I only just put these two together in my mind-- it could possibly work, although I know immigration issues are complicated and I have no idea what the situation will be with immigration, politics, global warming, land prices, cost of living, etc., etc., etc., 35 years in the future. But it's one idea.

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Postby consultantjournal » Tue May 01, 2007 5:20 pm

I'll probably live near my kids. :)
Andrea Coutu
Consultant Journal

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Postby benbr » Wed May 02, 2007 12:11 pm

I wish i knew. I just can't predict what I'll want to do at that point, and I don't want to commit too early. I guess I'll want to try things out and see what feels good before committing.

But being somewhere warm, somewhere urban, somewhere as walkable as possible, and somewhere near wherever my son ends up all sound good right now. I enjoy the idea of retiring to Latin America. I've got minimum 30 years to go, and by then Mexico may have a stronger economy than the US, so no guarantee that it will be cheaper. The world is changing fast. I guess with climate change I should be looking at places that are closer to the poles and inland...

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Postby brad » Wed May 02, 2007 12:48 pm

It's interesting to see so many people talking about emigrating to another country when they retire.

In my experience, having emigrated in my early 40s to Montréal from rural Vermont, it gets harder to do something like that the older you get. Uprooting yourself and immersing yourself in a different culture is pretty easy when you're in your 20s, but much more challenging as you get older. I still think it's a good thing to do -- it helps keep you engaged, alive, awake, and constantly learning, but it's important to recognize how stressful it can be as well. It's taken me five years to feel at home here, and the first few years were really, really hard. In part it's because I'd never lived in a big city before, but also there were cultural and language differences that took time to adjust to. And there's the issue of always feeling like an outsider, like you'll never truly belong. I just think it's important to be realistic and not paint a totally idyllic picture of what living in another country and culture might be like.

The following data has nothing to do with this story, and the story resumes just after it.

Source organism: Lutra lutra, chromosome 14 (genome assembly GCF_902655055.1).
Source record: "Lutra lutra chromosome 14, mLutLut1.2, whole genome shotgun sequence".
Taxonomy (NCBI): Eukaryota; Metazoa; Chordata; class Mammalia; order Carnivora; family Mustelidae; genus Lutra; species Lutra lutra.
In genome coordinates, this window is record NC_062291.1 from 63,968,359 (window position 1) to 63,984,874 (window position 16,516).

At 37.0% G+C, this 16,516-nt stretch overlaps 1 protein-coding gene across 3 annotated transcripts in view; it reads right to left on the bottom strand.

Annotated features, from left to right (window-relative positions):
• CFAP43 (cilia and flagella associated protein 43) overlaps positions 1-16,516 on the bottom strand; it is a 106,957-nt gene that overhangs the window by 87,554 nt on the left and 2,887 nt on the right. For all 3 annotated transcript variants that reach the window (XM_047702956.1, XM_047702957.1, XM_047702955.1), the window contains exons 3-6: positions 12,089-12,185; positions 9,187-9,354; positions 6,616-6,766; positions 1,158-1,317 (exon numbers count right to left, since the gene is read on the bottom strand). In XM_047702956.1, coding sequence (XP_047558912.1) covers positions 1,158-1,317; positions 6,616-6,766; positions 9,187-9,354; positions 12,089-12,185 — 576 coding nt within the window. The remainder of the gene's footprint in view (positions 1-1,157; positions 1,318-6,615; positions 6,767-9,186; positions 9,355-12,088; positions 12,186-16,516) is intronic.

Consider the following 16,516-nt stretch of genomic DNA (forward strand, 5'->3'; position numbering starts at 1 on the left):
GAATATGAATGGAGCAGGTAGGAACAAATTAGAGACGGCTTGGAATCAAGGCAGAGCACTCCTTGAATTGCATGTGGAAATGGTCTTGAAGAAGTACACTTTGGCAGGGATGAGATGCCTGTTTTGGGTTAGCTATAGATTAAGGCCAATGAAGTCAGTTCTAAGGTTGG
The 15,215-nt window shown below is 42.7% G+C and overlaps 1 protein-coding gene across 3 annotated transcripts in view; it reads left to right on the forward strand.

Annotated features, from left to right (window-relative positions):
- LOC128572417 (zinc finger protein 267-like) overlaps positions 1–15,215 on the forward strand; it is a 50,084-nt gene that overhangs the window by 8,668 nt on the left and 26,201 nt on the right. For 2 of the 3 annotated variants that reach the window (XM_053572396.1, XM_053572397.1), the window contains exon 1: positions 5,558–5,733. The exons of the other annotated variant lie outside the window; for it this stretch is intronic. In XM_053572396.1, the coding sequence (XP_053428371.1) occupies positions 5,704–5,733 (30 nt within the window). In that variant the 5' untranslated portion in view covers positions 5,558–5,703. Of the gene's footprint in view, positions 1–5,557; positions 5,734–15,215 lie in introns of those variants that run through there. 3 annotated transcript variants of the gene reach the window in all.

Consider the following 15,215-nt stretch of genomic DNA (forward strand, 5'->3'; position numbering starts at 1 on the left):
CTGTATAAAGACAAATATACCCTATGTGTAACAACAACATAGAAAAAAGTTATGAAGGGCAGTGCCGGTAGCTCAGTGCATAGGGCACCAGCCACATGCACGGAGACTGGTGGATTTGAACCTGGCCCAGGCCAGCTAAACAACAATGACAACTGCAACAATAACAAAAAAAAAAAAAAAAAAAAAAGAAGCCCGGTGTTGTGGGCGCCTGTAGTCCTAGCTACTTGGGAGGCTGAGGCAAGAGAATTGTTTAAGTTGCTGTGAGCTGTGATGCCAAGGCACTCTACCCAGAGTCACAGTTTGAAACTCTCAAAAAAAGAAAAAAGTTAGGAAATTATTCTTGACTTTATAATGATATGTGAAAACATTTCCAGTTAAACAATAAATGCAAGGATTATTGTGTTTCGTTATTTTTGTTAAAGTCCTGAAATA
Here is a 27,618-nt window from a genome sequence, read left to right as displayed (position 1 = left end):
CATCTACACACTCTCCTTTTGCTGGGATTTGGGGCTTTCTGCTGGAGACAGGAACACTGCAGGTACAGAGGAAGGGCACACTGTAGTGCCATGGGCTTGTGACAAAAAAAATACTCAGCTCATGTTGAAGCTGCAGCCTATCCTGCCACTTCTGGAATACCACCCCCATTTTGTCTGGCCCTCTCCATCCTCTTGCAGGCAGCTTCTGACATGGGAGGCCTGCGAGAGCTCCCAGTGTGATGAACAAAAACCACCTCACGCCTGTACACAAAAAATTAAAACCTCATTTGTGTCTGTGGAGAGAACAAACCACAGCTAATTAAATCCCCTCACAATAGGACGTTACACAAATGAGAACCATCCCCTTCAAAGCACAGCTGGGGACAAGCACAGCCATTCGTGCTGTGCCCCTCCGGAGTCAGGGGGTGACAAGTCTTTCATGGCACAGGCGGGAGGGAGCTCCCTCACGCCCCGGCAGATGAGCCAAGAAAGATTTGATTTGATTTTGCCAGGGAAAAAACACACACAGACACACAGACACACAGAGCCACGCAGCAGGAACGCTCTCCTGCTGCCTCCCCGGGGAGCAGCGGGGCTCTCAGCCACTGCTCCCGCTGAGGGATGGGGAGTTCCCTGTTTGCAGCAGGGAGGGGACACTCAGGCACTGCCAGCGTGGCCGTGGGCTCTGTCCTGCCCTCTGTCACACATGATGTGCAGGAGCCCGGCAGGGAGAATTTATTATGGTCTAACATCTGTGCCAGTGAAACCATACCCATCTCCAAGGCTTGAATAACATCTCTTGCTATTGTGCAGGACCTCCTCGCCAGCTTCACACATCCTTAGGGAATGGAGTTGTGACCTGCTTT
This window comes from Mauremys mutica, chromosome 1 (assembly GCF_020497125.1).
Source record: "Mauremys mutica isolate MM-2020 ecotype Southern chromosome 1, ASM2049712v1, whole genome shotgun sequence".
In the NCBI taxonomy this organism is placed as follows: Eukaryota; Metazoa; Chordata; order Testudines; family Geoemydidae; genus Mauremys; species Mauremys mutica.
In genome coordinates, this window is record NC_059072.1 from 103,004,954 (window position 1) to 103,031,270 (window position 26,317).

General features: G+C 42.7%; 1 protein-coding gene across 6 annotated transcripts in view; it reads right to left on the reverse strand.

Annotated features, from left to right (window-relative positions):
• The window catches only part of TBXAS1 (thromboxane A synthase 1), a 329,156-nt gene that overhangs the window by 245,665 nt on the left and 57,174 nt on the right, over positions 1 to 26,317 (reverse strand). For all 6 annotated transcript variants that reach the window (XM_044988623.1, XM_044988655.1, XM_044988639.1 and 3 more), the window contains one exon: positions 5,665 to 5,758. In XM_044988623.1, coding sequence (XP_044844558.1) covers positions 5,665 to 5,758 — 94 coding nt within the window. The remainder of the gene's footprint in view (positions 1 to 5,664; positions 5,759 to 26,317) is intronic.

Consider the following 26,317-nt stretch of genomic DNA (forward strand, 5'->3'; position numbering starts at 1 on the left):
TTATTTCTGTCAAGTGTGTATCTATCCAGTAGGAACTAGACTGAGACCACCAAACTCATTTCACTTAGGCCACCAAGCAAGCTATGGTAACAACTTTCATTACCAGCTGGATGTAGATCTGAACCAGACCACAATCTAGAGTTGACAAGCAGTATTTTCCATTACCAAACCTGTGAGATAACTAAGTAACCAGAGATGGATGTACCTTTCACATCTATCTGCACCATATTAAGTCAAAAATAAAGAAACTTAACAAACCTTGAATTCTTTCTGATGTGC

Mike M
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Postby Mike M » Wed May 02, 2007 8:50 pm

I grew up in Prince Edward Island and wouldn't mind moving back some day. My wife also loves it there, even though she's not from there. We've discussed it, but we'll have to see what happens. We plan so that we can afford to retire anywhere reasonably priced.

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Where I would like to retire.

Postby luke52985 » Thu May 03, 2007 1:15 pm

When I was 18, 21 now, I took my dad on a surf trip to Costa Rica for his 50th birthday. I was working at MCI as a hated telemarketer part time. I worked all summer lived at home and had no bills so I paid and planned the trip including airfare rental car and hotel. I sprung his birthday present on him about three weeks before we left. I would have waited longer but he had to get his passport renewed. Any way we spent most of our trip staying at a beach front hotel in a town called playa grande on the north west coast of the nicoya peninsula. The room had 2 queen beds a twin bed and a wrap around patio with 2 hammocks. It cost us a whopping 33 dollars a night. We looked at some beach front houses in the area that only cost about $150,000 to $300,000 for something really nice. Costa Rica is a stable democracy that compared to its neighbors is very safe and friendly. The locals practice living a lifestyle called Pura Vida. Pure Life. If you are looking for a beautiful pacific ocean tropical retirement with 80 degree water year round Costa Rica may be the place for you. Also highly recomended for a winter or summer vacation getaway. Pura Vida.